Acting Wellington Mayor Ian McKinnon said his thoughts were with the victim.

He pointed out that the council had introduced several safety measures, including lowering the speed limit in the central city to 30kmh, improving sight lines, installing a new controlled crossing in Willis St, and speed signs to remind drivers. More safety measures were planned.

"Invariably, a number of issues are involved in any accident, but I would encourage all Wellingtonians to make use of controlled pedestrian crossings," he said. Earlier in the day a woman suffered minor injuries after being knocked down by a car in Lambton Quay.


Wellington retailers on the inner-city bus route say pedestrians need to pay more attention when crossing the road.

Conservation Department Wellington visitor centre ranger Robert Hawke, 63, said pedestrians did not take notice of the buses.

"It's such a narrow gap. If it was a wider road, people might think twice. They think, 'It's my road. You've got to stop for me.' We look on and just cringe."

Stephane Rorlier, 25, of Crepes a Go-Go, said people crossed the road very carelessly. "Often the drivers don't see them, and have to sound the horn or stop very quickly."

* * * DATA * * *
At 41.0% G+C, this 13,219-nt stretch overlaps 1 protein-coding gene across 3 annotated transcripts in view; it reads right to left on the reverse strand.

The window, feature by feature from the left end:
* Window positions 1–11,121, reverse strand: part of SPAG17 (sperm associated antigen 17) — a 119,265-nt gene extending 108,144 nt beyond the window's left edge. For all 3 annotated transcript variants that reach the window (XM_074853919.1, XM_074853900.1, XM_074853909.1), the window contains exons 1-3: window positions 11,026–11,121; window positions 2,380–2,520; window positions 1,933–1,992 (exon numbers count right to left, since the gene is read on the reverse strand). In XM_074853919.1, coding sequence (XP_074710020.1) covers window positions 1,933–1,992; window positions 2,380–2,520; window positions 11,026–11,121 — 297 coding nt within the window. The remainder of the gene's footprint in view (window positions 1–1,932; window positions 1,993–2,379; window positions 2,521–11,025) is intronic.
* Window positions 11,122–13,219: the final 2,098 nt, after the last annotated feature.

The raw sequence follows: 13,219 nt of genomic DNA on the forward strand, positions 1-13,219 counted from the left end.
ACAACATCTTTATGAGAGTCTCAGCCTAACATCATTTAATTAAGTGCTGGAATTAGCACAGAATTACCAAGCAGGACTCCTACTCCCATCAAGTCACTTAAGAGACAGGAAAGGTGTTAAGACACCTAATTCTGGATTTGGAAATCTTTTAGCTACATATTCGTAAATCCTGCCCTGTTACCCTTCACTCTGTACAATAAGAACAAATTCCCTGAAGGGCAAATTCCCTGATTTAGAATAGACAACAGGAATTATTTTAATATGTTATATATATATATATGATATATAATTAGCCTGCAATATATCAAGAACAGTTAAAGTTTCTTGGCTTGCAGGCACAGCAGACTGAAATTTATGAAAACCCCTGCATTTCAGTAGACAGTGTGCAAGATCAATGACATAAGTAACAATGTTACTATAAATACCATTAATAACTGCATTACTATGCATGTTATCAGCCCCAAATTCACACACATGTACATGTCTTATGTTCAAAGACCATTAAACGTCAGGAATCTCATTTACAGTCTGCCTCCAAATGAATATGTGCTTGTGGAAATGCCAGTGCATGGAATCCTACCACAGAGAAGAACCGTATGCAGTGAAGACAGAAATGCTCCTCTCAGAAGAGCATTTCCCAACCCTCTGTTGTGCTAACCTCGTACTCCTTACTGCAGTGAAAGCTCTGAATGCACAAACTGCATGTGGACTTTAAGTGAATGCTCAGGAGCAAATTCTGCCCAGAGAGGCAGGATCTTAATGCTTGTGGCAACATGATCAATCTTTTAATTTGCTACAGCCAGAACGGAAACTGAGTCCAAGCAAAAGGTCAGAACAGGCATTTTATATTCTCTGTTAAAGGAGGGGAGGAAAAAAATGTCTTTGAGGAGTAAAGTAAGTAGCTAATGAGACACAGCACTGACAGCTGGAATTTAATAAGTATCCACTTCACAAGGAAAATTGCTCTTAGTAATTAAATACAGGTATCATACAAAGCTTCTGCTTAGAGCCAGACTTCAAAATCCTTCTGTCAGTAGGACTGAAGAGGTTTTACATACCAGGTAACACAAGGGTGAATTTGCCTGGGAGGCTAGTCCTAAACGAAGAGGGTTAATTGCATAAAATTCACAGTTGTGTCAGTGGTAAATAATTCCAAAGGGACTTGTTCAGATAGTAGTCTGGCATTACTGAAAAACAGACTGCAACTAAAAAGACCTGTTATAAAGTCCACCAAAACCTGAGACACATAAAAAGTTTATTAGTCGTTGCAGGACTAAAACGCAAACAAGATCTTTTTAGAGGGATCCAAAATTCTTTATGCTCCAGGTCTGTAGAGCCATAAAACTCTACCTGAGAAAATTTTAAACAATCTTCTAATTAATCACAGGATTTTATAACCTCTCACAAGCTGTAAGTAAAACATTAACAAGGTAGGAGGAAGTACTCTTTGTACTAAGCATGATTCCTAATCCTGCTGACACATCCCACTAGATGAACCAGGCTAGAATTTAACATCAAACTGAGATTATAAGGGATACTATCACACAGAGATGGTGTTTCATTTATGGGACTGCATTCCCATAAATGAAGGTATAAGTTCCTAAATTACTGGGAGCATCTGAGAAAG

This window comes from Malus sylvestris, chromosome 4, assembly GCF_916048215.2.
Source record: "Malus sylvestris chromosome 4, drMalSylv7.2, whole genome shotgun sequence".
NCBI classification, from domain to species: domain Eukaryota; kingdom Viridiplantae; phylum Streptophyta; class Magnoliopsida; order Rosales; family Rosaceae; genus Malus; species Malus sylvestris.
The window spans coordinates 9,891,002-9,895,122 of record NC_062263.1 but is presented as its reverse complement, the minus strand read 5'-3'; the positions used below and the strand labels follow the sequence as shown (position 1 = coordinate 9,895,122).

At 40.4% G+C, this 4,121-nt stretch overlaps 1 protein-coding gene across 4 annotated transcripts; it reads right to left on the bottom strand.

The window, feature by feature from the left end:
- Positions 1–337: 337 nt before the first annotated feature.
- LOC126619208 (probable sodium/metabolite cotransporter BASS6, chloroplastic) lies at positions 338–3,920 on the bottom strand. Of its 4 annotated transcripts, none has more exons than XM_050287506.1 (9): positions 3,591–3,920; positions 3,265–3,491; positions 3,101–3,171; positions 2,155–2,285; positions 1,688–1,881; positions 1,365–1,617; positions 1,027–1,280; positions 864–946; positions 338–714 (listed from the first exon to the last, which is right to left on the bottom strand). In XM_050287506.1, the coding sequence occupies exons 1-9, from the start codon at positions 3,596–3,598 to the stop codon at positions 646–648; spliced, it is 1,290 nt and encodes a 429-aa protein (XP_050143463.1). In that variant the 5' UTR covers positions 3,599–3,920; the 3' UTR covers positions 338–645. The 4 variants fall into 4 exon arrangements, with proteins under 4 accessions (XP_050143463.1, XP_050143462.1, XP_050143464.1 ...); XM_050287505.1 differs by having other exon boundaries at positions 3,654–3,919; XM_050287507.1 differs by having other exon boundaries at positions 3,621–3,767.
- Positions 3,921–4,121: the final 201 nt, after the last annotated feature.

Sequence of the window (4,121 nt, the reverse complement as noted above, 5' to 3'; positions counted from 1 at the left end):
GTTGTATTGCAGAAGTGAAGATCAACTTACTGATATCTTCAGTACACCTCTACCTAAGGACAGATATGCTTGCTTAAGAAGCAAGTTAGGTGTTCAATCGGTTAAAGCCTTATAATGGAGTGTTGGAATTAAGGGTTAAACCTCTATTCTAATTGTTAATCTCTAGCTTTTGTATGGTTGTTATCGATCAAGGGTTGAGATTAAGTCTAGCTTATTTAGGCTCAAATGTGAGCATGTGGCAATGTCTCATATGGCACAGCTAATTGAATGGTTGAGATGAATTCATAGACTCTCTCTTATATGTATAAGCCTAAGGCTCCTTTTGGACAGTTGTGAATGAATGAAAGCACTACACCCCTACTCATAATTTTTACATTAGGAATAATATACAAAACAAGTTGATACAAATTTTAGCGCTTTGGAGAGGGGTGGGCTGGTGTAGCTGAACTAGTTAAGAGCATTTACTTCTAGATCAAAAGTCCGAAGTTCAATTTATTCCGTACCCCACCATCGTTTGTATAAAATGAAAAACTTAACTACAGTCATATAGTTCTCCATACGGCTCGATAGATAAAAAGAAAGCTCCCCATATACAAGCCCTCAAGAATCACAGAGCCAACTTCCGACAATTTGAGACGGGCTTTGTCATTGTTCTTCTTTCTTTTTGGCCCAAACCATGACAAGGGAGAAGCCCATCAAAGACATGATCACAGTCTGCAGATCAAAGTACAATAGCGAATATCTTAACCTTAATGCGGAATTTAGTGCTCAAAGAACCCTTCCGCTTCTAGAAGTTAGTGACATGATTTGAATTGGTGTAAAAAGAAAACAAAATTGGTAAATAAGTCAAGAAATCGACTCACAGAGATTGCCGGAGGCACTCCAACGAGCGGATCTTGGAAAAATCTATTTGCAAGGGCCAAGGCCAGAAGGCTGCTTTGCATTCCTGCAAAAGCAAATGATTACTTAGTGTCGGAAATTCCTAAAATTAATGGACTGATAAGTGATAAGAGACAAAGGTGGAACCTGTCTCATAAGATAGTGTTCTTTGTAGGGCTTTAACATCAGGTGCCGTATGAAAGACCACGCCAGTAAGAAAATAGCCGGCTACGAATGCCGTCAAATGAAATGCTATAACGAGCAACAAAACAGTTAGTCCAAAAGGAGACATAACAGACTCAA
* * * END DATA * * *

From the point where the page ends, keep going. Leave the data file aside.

Putting up barriers could be a good idea, she said. "When you want to cross the road to go into a shop on the other side . . . you're not going to walk 50 metres to the pedestrian crossing."

Chris Wilkinson, 46, First Retail managing director, said retailers faced enough challenges without more barriers on the street. "We need to look at the frequency of buses. Often they go past with just three people on board. And drivers need to be more aware of their speed; some aren't keeping to 30kmh."

Burger Fresh owner Suresh Bakshi, 59, said the accidents were not the fault of bus drivers. "It's the responsibility of the people to be careful. The council has told people to look left and right, on both sides of the road."

Zariah Toimata, 19, of Ziera Shoes, said she saw accidents and near-misses all the time. "Drivers should keep to the speed limit as well. I always used to check left and right before crossing the road but, since the accident on Thursday, I now wait for the light."

Police are asking for witnesses to come forward or those with any related information to contact Sergeant Graeme Burgh on 381 2000 or email graeme.burgh@police.govt.nz.

The Dominion Post